Telstra has announced a capital management program of around AU$1.5 billion for the second half of calendar 2016, with the telecommunications provider planning to use the AU$2.1 billion sale of its shares in Chinese online company Autohome to fund the program.
The definitive monetary amount, timing of delivery, and nature of the return of capital to shareholders is yet to be determined by the company, and is conditional on regulatory approvals, the telco said during its Investor Day 2016 presentation.
"I am pleased that we are able to confirm such a significant capital management program as the result of active management of our investment portfolio. Given our recent announcement of the sale of Autohome shares, we believed it was important to provide the market with further information about how we intend to use those funds," Telstra CEO Andrew Penn said.
"While specific details of the nature of the capital management program are yet to be confirmed, creating this type of shareholder value is in accordance with our capital management framework. Importantly, we also maintain sufficient capacity to invest in our growth plans for the future."
Telstra said it would announce more details during its full-year results presentation on August 11.
The telco also revealed that the long-term effects of the National Broadband Network (NBN) would result in an annual negative impact of AU$2 billion to AU$3 billion on Telstra's earnings before interest, tax, depreciation, and amortisation (EBITDA).
"The NBN has one-off and recurring impacts. The one-off impacts only partially compensate us for the long-term recurring impacts to our business," said chief financial officer Warwick Bray at Investor Day.
"Once the NBN is fully migrated, the negative impact on our EBITDA, which we're aiming to offset, is AU$2 billion to AU$3 billion per annum."
Telstra identified these impacts as arising from one-off costs of NBN connections and transitions, and recurring costs including NBN access costs that include the connectivity virtual circuit (CVC) and access virtual circuit (AVC) charges, as well as the loss of wholesale revenues.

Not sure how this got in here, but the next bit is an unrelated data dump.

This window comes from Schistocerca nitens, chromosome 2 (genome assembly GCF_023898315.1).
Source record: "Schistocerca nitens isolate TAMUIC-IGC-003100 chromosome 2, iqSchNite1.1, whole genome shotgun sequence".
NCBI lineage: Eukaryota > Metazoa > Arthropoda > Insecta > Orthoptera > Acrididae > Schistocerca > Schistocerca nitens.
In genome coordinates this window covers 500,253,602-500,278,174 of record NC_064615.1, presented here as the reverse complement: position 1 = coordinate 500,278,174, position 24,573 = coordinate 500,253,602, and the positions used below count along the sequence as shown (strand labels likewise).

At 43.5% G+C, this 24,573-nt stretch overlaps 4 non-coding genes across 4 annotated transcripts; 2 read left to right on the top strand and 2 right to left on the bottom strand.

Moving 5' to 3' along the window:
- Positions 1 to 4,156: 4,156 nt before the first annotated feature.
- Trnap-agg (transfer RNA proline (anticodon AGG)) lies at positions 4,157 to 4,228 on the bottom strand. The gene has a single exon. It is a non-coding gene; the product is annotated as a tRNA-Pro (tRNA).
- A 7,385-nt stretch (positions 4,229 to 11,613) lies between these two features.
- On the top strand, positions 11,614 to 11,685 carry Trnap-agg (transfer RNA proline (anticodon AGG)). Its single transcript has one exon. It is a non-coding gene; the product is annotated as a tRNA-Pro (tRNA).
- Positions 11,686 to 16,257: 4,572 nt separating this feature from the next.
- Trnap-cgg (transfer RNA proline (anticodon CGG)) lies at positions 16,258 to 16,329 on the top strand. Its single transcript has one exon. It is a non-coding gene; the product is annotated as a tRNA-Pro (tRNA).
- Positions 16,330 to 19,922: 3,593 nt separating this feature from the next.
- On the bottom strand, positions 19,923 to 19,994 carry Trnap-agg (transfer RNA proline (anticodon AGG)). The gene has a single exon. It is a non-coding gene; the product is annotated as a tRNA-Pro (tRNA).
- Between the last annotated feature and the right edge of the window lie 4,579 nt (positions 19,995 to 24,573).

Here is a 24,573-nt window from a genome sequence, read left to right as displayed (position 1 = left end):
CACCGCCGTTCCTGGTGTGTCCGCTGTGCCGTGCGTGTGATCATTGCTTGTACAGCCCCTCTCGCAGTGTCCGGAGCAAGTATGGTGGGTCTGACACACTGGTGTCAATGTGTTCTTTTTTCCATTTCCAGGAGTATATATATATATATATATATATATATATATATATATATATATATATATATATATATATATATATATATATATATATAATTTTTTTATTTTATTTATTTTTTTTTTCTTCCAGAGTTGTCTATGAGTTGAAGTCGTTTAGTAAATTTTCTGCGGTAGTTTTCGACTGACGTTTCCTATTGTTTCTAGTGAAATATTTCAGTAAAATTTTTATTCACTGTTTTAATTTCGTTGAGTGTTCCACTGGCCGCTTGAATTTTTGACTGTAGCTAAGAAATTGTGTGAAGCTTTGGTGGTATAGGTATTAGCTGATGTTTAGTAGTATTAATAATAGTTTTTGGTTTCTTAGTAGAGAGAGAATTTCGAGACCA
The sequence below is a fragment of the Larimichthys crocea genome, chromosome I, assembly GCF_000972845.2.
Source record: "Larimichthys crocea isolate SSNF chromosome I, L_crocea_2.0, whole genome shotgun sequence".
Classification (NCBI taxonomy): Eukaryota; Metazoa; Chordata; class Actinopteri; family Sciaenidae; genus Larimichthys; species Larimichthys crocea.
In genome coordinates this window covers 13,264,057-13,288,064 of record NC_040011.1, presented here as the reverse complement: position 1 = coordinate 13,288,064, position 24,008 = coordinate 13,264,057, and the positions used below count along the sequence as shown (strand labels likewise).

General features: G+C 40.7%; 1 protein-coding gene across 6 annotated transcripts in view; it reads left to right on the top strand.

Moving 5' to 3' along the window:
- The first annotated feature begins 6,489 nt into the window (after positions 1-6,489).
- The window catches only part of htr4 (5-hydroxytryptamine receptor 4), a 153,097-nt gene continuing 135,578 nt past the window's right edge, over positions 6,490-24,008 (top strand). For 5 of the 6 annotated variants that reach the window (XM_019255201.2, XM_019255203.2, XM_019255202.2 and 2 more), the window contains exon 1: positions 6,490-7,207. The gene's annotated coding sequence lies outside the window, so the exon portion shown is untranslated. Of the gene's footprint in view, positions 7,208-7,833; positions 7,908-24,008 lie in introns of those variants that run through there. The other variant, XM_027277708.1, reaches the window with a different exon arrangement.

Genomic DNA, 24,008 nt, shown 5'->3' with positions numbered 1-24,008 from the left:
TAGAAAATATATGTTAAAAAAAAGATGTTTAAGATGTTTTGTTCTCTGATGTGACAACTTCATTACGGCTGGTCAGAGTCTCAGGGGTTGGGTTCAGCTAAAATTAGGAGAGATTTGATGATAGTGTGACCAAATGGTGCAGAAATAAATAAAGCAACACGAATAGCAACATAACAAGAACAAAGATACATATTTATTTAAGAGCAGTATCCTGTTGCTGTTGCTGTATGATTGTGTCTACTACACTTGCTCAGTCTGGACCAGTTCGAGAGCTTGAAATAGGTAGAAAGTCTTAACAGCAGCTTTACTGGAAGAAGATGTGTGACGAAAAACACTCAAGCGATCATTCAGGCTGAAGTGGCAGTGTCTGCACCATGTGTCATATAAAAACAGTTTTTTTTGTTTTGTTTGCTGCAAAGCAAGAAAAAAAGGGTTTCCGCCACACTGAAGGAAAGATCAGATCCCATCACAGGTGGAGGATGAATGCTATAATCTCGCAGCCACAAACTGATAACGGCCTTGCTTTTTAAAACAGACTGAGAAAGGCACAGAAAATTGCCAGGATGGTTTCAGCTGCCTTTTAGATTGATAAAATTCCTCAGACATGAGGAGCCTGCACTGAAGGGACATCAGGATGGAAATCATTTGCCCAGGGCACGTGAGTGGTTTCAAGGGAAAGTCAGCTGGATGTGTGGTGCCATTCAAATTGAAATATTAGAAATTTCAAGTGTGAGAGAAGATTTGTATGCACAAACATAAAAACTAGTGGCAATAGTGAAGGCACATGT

"These are significant, and will result in a decline in our fixed margins," Bray said.
"These access costs will be partially offset by a reduction in our legacy network costs, and other avoided costs, including reduced capex.
"Another recurring consequence of the NBN is loss of wholesale revenue including PSTN, ADSL, and unbundled local loop."
The CVC charge -- which reserves a consumer's bandwidth from the point of interconnect (POI) and now has a dimension-based pricing structure that encourages greater usage of data -- accounts for "by far the largest element" of the estimated negative impact of the NBN on Telstra's bottom line, Bray said.
The AU$2 billion to AU$3 billion EBITDA impact will be partially offset by the commercial works agreements with NBN, particularly the AU$1.6 billion contract to design and manage the construction of the hybrid fibre-coaxial (HFC) network, with the contract to run until the network completes construction in 2020.
Telstra said its own net debt is up by AU$1 billion for the year, now sitting at AU$14.1 billion.
The telco has tipped its 4G network to reach 98 percent of the Australian population as of June 30 this year, and 99 percent by June 30, 2017, while its Telstra Air customers now number 650,000, with more than 300,000 Wi-Fi hotspots across the country.
In regards to its expansion throughout the Asian region, Bray said Telstra's Pacnet acquisition, which it bought for $700 million in December 2014, "has allowed us to emerge as a leader in international connectivity".
Since acquiring Pacnet, Telstra has made wholesale deals in China and throughout Asia; has become the "leading international connectivity provider in South-East Asia", particularly in regards to high-capacity, low-latency networks; and its combined network now represents 30 percent of all intra-Asia lit submarine capacity.